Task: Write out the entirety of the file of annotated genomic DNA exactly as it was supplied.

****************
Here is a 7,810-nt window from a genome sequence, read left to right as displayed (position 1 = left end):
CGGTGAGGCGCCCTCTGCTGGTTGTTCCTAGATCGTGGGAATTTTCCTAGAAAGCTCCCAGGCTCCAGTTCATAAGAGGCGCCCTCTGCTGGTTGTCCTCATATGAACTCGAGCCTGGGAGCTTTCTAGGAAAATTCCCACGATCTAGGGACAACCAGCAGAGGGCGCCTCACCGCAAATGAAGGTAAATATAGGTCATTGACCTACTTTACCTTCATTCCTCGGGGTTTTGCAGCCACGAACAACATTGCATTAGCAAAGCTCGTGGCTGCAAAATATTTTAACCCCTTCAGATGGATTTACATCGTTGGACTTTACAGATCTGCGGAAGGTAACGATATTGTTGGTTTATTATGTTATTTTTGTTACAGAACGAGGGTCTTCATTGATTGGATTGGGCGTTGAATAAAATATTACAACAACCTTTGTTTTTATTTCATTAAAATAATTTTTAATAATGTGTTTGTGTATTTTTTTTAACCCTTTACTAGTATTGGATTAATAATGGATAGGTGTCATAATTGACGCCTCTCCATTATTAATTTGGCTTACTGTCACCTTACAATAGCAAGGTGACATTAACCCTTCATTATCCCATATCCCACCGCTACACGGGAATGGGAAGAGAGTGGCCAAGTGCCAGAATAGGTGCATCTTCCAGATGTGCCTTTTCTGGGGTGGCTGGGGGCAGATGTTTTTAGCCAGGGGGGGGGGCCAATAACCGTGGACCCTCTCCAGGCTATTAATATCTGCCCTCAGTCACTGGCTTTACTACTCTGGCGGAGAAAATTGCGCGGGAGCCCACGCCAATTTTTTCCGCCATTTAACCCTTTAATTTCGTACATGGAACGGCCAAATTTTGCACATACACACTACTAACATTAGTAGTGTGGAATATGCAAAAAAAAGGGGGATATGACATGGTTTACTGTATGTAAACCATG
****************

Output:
Here is a 7,810-nt window from a genome sequence, read left to right as displayed (position 1 = left end):
CGGTGAGGCGCCCTCTGCTGGTTGTTCCTAGATCGTGGGAATTTTCCTAGAAAGCTCCCAGGCTCCAGTTCATAAGAGGCGCCCTCTGCTGGTTGTCCTCATATGAACTCGAGCCTGGGAGCTTTCTAGGAAAATTCCCACGATCTAGGGACAACCAGCAGAGGGCGCCTCACCGCAAATGAAGGTAAATATAGGTCATTGACCTACTTTACCTTCATTCCTCGGGGTTTTGCAGCCACGAACAACATTGCATTAGCAAAGCTCGTGGCTGCAAAATATTTTAACCCCTTCAGATGGATTTACATCGTTGGACTTTACAGATCTGCGGAAGGTAACGATATTGTTGGTTTATTATGTTATTTTTGTTACAGAACGAGGGTCTTCATTGATTGGATTGGGCGTTGAATAAAATATTACAACAACCTTTGTTTTTATTTCATTAAAATAATTTTTAATAATGTGTTTGTGTATTTTTTTTAACCCTTTACTAGTATTGGATTAATAATGGATAGGTGTCATAATTGACGCCTCTCCATTATTAATTTGGCTTACTGTCACCTTACAATAGCAAGGTGACATTAACCCTTCATTATCCCATATCCCACCGCTACACGGGAATGGGAAGAGAGTGGCCAAGTGCCAGAATAGGTGCATCTTCCAGATGTGCCTTTTCTGGGGTGGCTGGGGGCAGATGTTTTTAGCCAGGGGGGGGGGCCAATAACCGTGGACCCTCTCCAGGCTATTAATATCTGCCCTCAGTCACTGGCTTTACTACTCTGGCGGAGAAAATTGCGCGGGAGCCCACGCCAATTTTTTCCGCCATTTAACCCTTTAATTTCGTACATGGAACGGCCAAATTTTGCACATACACACTACTAACATTAGTAGTGTGGAATATGCAAAAAAAAGGGGGATATGACATGGTTTACTGTATGTAAACCATG